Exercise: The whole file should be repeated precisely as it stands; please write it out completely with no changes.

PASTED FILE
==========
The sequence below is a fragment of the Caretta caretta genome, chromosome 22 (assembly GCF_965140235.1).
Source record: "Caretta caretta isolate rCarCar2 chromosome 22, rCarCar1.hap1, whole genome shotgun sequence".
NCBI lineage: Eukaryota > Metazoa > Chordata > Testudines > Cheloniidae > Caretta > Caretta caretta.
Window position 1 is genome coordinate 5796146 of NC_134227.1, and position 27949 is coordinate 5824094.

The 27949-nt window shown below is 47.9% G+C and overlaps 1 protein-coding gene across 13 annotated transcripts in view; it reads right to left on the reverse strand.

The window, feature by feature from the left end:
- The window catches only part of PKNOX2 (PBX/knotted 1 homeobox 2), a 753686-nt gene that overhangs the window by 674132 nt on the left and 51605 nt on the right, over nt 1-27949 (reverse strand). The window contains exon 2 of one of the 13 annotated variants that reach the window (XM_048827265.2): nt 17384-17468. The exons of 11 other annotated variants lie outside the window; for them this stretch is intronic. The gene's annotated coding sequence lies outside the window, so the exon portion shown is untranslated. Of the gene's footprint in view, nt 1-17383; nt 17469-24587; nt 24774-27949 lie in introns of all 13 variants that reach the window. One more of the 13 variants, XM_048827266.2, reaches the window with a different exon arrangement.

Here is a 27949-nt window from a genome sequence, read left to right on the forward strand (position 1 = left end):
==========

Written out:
The sequence below is a fragment of the Caretta caretta genome, chromosome 22 (assembly GCF_965140235.1).
Source record: "Caretta caretta isolate rCarCar2 chromosome 22, rCarCar1.hap1, whole genome shotgun sequence".
NCBI lineage: Eukaryota > Metazoa > Chordata > Testudines > Cheloniidae > Caretta > Caretta caretta.
Window position 1 is genome coordinate 5796146 of NC_134227.1, and position 27949 is coordinate 5824094.

The 27949-nt window shown below is 47.9% G+C and overlaps 1 protein-coding gene across 13 annotated transcripts in view; it reads right to left on the reverse strand.

The window, feature by feature from the left end:
- The window catches only part of PKNOX2 (PBX/knotted 1 homeobox 2), a 753686-nt gene that overhangs the window by 674132 nt on the left and 51605 nt on the right, over nt 1-27949 (reverse strand). The window contains exon 2 of one of the 13 annotated variants that reach the window (XM_048827265.2): nt 17384-17468. The exons of 11 other annotated variants lie outside the window; for them this stretch is intronic. The gene's annotated coding sequence lies outside the window, so the exon portion shown is untranslated. Of the gene's footprint in view, nt 1-17383; nt 17469-24587; nt 24774-27949 lie in introns of all 13 variants that reach the window. One more of the 13 variants, XM_048827266.2, reaches the window with a different exon arrangement.

Here is a 27949-nt window from a genome sequence, read left to right on the forward strand (position 1 = left end):